Shout about the great things you’re already doing in your school counseling program. share these things with your administrators with your advisory council your teachers and your community advocating can be put on the backburner because it often feels forward thinking while you have so many other things that you’re trying to juggle and you’re barely keeping your head above water. Or maybe even worse, you actually feel like you’re drowning.
The more you advocate though, the better the balance gets. I promise you’re taking steps forward every time you do a little PR for your high school counseling program. Being willing to advocate for your program as you step into the new year is an extremely meaningful way to reset yourself this month.
The third most popular episode, which really doesn’t surprise me was episode 39, Running Senior Meetings Like a Boss. I like the title of this one, I need to keep up that sass when naming episodes because that was fun. Y’all are the bosses of school counseling.
And I love seeing how empowered you are when you have the right tools in your hands, the right systems in place, and the right mindset to conquer at all. I know we hear a lot about minute meetings in high school counseling. But these senior meetings are longer individual or with parent type meetings to plan for life after high school.
So in this episode, I give tips for running these meetings with efficiency and effectiveness. Because these are things that I personally care about a ton. And I bet as a counselor with very limited time, you care a ton about this to enjoy this snippet from Episode 39.
I would always host a senior parent info night as early as possible, get it on the calendar, because those parents and students are knocking down your door to get the answers that they need. I found that if I don’t hold this meeting early enough, in the year, I was answering the same questions over and over again. I
f you’ve been around here for any amount of time, again, I’ll always say I really value efficiency. I hate wasting my time, there is so much to do already and not enough hours in the day that I cannot possibly spend my whole day answering the same question to all 400 senior parents via email.
So here’s where I say start with a large scale senior info meeting where you invite all the parents super early in the year. Put it on your calendar during the summer so that you have that date cemented into your head when they start asking open house or when they pick up their schedules.
I like to say that this meeting is for all the information that pertains to everyone in that senior class, the timelines the general financial aid questions, the processes for things like applications and transcripts, then as soon as we’re done with that, we open up signups for individual meetings.
I tell them that by coming to that big meeting helps get the information out to everyone so that you can ask your personal questions or have those personal questions written down during the individual meeting. And then that individual meeting is more effective and more personalized for the family.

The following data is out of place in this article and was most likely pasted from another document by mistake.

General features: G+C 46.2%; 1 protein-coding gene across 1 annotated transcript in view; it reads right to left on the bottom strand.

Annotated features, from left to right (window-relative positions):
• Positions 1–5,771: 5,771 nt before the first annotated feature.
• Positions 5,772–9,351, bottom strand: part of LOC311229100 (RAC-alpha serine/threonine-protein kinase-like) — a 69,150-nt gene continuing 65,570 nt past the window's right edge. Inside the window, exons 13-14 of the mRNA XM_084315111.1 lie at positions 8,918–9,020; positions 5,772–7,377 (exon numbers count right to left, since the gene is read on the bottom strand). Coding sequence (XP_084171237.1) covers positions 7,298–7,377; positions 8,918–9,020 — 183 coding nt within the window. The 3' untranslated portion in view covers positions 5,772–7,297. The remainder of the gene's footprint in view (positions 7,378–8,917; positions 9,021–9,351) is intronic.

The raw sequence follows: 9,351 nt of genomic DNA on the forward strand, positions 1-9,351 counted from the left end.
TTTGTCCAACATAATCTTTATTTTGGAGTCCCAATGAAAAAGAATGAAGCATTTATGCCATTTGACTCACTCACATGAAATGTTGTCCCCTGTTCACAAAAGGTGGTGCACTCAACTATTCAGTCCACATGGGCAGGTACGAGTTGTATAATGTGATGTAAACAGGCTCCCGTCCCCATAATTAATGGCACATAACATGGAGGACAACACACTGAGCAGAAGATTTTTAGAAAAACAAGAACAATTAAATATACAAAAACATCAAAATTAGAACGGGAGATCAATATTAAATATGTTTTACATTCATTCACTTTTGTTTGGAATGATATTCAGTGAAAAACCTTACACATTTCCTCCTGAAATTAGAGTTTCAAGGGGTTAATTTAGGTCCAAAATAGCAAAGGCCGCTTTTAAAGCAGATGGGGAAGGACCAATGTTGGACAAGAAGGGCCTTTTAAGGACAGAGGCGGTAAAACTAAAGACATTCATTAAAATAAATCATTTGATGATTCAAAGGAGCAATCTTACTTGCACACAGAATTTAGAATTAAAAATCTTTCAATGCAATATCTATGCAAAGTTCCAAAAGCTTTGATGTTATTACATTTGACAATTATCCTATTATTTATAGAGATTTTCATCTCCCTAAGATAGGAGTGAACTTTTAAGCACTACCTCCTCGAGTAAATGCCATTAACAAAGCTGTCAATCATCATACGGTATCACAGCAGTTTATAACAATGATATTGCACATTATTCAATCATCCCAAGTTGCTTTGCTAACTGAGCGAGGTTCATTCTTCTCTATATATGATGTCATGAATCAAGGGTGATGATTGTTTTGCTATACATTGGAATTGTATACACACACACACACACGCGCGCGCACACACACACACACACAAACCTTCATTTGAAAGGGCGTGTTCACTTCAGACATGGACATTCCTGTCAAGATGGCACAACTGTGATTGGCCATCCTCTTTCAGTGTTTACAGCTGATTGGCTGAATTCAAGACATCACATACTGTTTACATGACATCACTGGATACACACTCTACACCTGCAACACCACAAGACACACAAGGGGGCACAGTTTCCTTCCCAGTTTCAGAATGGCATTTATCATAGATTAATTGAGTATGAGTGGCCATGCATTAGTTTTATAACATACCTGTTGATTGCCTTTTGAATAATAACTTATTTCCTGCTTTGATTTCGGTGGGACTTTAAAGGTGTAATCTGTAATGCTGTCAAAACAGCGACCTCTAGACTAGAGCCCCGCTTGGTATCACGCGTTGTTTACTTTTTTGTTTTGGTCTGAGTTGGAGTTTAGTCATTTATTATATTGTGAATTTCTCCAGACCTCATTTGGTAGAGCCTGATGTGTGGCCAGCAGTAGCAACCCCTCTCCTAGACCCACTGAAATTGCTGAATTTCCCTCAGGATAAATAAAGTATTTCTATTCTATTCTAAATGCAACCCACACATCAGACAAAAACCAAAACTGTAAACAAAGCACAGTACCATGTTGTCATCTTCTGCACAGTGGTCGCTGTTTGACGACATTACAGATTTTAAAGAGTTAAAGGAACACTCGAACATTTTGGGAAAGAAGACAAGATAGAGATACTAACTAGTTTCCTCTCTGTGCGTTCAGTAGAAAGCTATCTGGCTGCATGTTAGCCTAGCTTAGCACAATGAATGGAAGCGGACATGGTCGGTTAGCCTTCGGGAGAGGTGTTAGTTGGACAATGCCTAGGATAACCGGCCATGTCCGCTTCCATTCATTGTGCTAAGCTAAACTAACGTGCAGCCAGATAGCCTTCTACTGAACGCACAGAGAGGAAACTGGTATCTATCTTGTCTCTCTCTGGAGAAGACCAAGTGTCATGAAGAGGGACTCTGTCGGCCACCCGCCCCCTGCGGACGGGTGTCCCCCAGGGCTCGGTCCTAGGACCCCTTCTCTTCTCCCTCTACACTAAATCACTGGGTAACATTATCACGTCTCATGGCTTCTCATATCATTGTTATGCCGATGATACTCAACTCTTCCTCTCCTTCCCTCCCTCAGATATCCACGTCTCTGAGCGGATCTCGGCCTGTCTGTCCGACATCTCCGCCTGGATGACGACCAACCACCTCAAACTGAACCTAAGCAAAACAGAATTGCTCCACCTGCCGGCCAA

In a more real behind the scenes kind of way, it helps me enjoy those meetings a ton more. I think I’m partial to working with seniors anyway, I love them. But having more individual type meetings here helped me not feel like every day or every meeting is Groundhog Day.
If you’re not having individualized meetings, I just think that you can be saying the same thing over and over again, because everyone has very similar questions in an overarching way. And that’s the information that you can give out to everyone.
The meetings then become really fun and unique, where you get to see students personalities, hear their goals and help them finalize the path that they need to get to that place. So with that senior meeting, I do a big presentation where I can link you in the show notes, the Senior Planning presentation, where you can add to it if you need to.
But I sort of lay out the flow for the meeting, picture it like in an auditorium with a big screen lots of people. And I lay that out so that you don’t have to reinvent the wheel. When that meeting is finished, I would open up the signup slots for individual meetings. You can do this with signup genius. And I like this because it ensures that they receive a reminder email.
This can be a lot, especially if you have a big caseload or big group of students or families that you’re working with. But it just felt like having people pick their own meeting time ensures that they show up, they remember and they show up and they’re not trying to constantly change their meeting time.
So obviously you have to align that to your schedule, but they’re more likely to show up when they’ve picked their time I found in my personal experience. Now not all parents come to these planning meetings. And sometimes it’s just for students. And that is okay, if anything that is who it’s for.
I’m never going to have a student parent meeting without the student present. So if parents forget, I still meet with the students. I rarely reschedule these, if I have a ton of students. I would do these meetings for 30 minutes each. I would not go over that if we need to reschedule another time or a follow up meeting, we could do that. But I would not plan it for over 30 minutes.
It requires a ton of back end planning that those showing up to the meeting don’t see so it is hard to be flexible with changing and rescheduling. They just don’t realize how much work goes into it. If students don’t sign up for a meeting, I’ll assign them a meeting time and then get that word out to them. Again, it’s a lot of planning for just these meetings, but I do think that it’s worth it.
Now the top episode of this recap, it’s the number two most listened to episode of high school counseling conversations of 2022 Do you know what it is? It’s episode 32 Back to School tips for high school counselors: office prep.